Although Leonard seems worthless, every now and then he comes out with a remark that makes us take his side. Oh, not everyone will agree when he says that the Bible is like “a medieval instrument of torture,” but many will agree with his assessment that his so-called upstanding brother Edgar is an unmitigated bore. (He shows everyone an album of pictures of his honeymoon – the turn-of-the-century equivalent of home movies.)
Here’s a shout-out to set designer Roger Hanna for creating a nice enough home for the rich family in the first act, and later bringing us to Leonard’s now-impoverished home. It’s a small detail but a telling one that the chair with the sumptuous back in the earlier scene has now had the back removed, leaving an empty void. Nice.
Movie of the Month: Just 45 Minutes from Broadway, Henry Jaglom’s latest winner. The film is dedicated to “all actors and actresses – and the families who have refused to disown them.” We meet the Isaacs family: actor Grisha, actress-wife Vivien, actress-daughter Pandora, actor-brother-in-law Larry – and financial-planner-daughter Betsy, whom the rest brand as a “civilian.” The conflict is obvious and inevitable, but Jaglom plays fair to both sides, showing the family scrambling for a buck and devastated when parts don’t come through. Still, they wouldn’t trade it for a sack of gold.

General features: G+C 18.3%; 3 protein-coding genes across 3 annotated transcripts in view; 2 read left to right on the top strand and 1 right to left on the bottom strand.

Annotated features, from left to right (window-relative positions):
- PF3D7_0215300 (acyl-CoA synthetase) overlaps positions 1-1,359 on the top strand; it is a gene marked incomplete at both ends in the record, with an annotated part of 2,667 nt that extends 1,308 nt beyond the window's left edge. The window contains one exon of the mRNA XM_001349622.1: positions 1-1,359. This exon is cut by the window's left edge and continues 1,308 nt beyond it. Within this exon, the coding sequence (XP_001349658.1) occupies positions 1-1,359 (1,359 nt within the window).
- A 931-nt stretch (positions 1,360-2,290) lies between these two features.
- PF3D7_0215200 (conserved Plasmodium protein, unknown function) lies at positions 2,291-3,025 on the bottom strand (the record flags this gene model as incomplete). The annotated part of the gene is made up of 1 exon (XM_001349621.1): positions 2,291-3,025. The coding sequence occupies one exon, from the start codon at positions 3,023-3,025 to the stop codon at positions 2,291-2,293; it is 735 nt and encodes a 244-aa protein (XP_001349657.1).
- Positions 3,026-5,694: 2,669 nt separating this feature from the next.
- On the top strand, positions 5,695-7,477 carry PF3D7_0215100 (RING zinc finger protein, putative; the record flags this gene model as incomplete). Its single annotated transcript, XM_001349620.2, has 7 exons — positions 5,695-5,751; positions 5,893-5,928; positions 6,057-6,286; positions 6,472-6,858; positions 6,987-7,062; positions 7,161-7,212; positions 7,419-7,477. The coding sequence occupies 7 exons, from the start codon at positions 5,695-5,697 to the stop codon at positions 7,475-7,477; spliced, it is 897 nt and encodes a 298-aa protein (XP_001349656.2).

We also get to hear a song from each of Frank Loesser’s first two hits and a glimpse of a framed window card that says “Theatre de Lys” (the former name of the Lucille Lortel Theatre). For the rest of the film, I hoped the camera would allow me to see the entire object, but it never did. Or did I miss it? Meantime, don’t you miss this film – and see if you can identify the Theatre de Lys show for me.